At the International Congress of Entomology on Sept. 25, York University Professor Amro Zayed in the Department of Biology, Faculty of Science, received the 2016 C. Gordon Hewitt Award from the Entomological Society of Canada. The award honours outstanding contributions to entomology in Canada by an emerging researcher.
Zayed, also a Tier 2 York Research Chair in Genomics, studies the genetic basis of honey bee behaviour. He completed a BSc at York, including an honours thesis project in Professor Laurence Packer’s lab in the Faculty of Science. Following his bachelor’s degree, he immediately began a PhD with Packer; his doctoral research focused on the application of genetic theory and methodology to bee conservation. After completing his PhD in 2006 and moving on to a postdoctoral fellowship at the University of Illinois, Zayed returned to York University in 2009 as a faculty member in the Department of Biology.
Since then, he has developed a world-leading research program on honey bee genomics. His work has provided insights on the fundamental relationships between genetics and caste divergence in bees. He completed a large-scale study of the population genomics of honey bees, and his lab’s research has overturned the popular hypothesis that managed bees have reduced genetic diversity. In addition, his team played a major role in an international consortium that sequenced and analyzed the genomes of 10 bee species; the results were published in Science in 2015.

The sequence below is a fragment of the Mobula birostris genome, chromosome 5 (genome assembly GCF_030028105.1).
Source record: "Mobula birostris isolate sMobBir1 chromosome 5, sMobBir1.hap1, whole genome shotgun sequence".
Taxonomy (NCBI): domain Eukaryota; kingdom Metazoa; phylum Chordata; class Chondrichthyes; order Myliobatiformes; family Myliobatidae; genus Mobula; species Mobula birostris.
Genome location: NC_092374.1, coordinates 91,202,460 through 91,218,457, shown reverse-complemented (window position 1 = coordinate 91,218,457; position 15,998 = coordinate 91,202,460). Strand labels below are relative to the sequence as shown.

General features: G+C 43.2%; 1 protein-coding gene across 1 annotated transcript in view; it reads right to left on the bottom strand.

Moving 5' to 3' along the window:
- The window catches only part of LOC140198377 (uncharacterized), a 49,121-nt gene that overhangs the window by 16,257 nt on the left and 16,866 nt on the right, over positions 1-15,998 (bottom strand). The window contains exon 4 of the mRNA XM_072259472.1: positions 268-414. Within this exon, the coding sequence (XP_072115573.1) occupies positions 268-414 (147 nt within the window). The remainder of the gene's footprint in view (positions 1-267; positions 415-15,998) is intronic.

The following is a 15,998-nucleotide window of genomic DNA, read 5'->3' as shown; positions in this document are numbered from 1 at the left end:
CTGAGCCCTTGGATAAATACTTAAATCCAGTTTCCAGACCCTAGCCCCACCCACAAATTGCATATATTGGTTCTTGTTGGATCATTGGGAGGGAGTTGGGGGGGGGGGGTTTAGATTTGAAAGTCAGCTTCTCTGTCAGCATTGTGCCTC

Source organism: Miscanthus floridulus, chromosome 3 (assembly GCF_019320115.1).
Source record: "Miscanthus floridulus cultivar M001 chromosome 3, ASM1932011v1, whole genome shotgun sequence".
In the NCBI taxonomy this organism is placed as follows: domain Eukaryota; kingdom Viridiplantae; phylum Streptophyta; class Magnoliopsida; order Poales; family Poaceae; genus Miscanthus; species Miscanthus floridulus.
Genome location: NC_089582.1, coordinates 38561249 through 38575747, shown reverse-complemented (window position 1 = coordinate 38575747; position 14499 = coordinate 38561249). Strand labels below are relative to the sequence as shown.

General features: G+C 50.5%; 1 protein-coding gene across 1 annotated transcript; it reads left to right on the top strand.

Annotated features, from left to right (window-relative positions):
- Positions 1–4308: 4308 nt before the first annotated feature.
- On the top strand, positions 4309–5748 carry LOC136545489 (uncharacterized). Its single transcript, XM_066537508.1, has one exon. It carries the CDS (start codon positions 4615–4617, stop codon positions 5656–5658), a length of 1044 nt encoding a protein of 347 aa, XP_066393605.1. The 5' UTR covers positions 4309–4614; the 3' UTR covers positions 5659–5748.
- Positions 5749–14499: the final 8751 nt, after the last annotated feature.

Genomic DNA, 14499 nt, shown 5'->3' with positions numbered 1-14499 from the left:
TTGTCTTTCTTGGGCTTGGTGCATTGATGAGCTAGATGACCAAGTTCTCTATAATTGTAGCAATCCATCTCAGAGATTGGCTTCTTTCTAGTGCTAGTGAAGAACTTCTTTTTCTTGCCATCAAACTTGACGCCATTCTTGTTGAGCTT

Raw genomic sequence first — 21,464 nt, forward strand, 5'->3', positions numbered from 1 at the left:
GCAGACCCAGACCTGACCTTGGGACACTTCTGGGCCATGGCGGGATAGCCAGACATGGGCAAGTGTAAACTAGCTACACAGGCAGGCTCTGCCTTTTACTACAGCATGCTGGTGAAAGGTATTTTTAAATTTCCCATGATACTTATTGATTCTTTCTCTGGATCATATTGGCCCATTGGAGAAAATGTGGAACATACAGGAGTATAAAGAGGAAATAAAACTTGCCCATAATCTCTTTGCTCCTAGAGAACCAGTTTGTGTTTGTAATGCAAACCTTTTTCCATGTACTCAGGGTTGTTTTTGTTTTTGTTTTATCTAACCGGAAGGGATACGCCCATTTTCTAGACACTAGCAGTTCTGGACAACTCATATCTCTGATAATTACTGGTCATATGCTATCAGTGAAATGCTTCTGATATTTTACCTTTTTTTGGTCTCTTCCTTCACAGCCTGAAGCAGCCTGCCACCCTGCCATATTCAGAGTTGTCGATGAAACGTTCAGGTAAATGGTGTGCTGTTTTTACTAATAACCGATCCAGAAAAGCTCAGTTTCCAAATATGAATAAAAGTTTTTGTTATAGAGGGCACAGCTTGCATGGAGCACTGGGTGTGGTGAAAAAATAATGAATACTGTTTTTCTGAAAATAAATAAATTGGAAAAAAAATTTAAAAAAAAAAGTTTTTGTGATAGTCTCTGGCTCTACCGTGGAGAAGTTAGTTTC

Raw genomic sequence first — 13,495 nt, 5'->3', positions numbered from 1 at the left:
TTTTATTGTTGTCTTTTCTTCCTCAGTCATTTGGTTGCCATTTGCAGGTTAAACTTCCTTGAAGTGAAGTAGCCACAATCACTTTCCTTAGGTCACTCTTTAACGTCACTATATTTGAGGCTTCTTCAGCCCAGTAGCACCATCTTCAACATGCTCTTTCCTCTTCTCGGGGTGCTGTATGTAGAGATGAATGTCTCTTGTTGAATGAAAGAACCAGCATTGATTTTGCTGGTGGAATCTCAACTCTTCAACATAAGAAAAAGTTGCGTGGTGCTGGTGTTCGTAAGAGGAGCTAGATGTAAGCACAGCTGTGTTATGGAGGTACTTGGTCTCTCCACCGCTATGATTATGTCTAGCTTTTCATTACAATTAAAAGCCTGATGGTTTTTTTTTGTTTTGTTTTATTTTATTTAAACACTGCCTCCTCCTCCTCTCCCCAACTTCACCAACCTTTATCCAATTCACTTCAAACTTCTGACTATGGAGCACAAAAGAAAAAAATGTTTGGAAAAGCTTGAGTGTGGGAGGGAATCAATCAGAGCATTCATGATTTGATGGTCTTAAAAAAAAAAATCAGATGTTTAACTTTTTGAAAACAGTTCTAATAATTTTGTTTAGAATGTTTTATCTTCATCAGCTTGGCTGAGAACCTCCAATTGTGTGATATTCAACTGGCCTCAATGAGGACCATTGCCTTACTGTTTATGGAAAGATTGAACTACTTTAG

Zayed’s lab also conducts applied research on honey bee health. In 2015, he and his Australian colleagues developed a genetic test that can greatly reduce the risk of accidentally introducing Africanized honey bees to Canada. He is currently working on identifying specific mutations that are associated with the hygienic behaviour of honey bee colonies – a trait that enhances honey bees’ resistance to several pests and pathogens. He is co-leading a Genome Canada-funded project to develop marker-assisted breeding in honey bees. Finally, his group is carrying out a large-scale study on the effects of neonicotinoid insecticides on honey bee health in Ontario and Quebec.
“Amro is a most deserving winner of this award,” says Packer. “Not only is he an excellent scientist doing cutting-edge genomic research, but he also has a broad understanding and remarkable aptitude in natural history; these two things rarely occur together in a young investigator.”
To learn more about Zayed’s research, visit his lab web page.